Mens sana in corpore sano (A healthy mind in a healthy body)
If you are like me, you spend so much time training in the spring and summer that when off-season arrives you don’t know what to do with those hours that are normally filled with sport. Especially on the weekends. Now you can have breakfast with the family… twice!
Although, I’m sure for most of us it doesn’t take much effort to find substitute activities… Cleaning out the garage? Organizing a year full of photos? Going to church?
|St. Laurentius Catholic Church, Alteglofsheim|
Church on Sunday is unfortunately one of the things that gets sacrificed from my calendar when I am in training, as there is almost always a long run on that day. But I miss it. And today I was back in the pews.
What is the purpose of off-season anyway? Why don’t we just race and train 12 months a year? As everyone knows the answer is simple: to give ourselves a chance to recover and regenerate. Our bodies have been pounding the pavement (or in my case, trails) for months and we are no longer at that peak we hit for our A-race a while back and our performance is likely declining. This is normal, and a drastic reduction of miles along with a healthy dose of comfort food (putting on a couple of pounds would probably do you good), getting some much needed sleep (the end of Daylight Savings will help), and curling up on the couch with a good book are maybe just what the doctor ordered.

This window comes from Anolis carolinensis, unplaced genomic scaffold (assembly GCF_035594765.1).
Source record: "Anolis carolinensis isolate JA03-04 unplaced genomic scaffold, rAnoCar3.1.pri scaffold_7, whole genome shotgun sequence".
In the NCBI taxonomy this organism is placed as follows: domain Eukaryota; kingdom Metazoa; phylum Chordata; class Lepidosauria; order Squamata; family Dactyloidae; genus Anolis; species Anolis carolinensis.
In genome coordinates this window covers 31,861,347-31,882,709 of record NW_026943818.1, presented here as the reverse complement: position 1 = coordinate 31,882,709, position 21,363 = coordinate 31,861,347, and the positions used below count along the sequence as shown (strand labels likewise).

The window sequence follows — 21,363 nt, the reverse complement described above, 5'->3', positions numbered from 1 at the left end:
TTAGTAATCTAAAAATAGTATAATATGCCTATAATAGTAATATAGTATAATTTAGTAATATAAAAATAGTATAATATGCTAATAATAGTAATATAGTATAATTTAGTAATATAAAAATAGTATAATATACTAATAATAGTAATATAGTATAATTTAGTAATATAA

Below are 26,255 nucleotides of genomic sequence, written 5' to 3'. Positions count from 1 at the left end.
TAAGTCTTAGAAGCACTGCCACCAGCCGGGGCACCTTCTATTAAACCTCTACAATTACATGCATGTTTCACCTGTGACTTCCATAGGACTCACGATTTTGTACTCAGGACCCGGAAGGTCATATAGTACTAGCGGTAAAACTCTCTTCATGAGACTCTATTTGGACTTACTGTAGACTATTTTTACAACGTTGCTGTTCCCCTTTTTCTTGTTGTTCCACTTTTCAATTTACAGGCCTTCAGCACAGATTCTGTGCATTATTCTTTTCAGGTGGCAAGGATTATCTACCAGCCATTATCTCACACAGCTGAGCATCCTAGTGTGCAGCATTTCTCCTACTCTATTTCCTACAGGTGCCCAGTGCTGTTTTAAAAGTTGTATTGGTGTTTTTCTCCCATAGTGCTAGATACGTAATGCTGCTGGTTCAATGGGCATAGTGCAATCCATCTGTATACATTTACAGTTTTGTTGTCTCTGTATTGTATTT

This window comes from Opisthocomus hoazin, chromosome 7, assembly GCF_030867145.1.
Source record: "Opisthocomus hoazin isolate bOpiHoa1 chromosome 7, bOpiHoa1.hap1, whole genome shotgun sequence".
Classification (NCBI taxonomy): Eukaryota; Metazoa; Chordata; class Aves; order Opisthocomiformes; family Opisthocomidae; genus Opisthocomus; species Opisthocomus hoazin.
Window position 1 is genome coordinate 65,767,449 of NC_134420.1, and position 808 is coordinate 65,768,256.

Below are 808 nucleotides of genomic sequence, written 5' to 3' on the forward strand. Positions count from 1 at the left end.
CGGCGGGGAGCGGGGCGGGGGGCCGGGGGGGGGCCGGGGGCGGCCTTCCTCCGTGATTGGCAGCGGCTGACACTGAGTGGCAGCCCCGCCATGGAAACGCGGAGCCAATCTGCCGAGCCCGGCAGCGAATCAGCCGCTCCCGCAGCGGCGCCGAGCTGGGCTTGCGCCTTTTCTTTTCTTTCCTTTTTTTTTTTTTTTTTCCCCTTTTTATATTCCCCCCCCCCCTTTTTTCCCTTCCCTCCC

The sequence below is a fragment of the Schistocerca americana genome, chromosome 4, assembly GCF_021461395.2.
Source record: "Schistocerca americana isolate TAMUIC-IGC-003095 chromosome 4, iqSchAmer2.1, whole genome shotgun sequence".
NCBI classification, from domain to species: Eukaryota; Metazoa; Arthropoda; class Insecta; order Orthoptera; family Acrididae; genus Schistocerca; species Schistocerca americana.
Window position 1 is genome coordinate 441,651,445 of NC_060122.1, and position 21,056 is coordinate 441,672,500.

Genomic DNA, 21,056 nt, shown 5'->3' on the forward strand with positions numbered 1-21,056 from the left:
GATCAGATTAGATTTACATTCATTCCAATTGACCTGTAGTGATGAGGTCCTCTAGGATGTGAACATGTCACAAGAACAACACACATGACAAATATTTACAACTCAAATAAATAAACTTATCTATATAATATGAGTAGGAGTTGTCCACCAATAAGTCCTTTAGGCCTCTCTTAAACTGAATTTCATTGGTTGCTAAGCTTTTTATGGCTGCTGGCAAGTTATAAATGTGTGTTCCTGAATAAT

|The spiritual side of Kundalini yoga|
helps me keep balance
Off-season should also include a switch to more regenerative activates like stretching and yoga, which will likely accelerate this healing process and get us back on track quicker. But is it just our bodies that need regeneration? I firmly believe in a whole-body balance that is just as dependent on a healthy mind and spirit as it is on a healthy body. Studies have even shown a link between religion/spirituality and psychological well-being. In fact, one of the most widely celebrated findings is that religion and spirituality are related to longer life*. So, also meditation, attending church services (or temple, synagogue, mosque, etc.), prayer, chanting, quiet reflection, or maybe even a long walk in the woods can provide that symbiosis, which our whole person requires but may be neglected when we are completely focused on our next race.
And then, after a time, when your body and spirit have mended, you can use that long walk to contemplate what to include in next season’s race schedule.
Post-script… I do have four more races this year, but all ‘just for fun’. J
*Religion, spirituality, and health: a review and update. Adv Mind Body Med. 2015;29(3):19-26.
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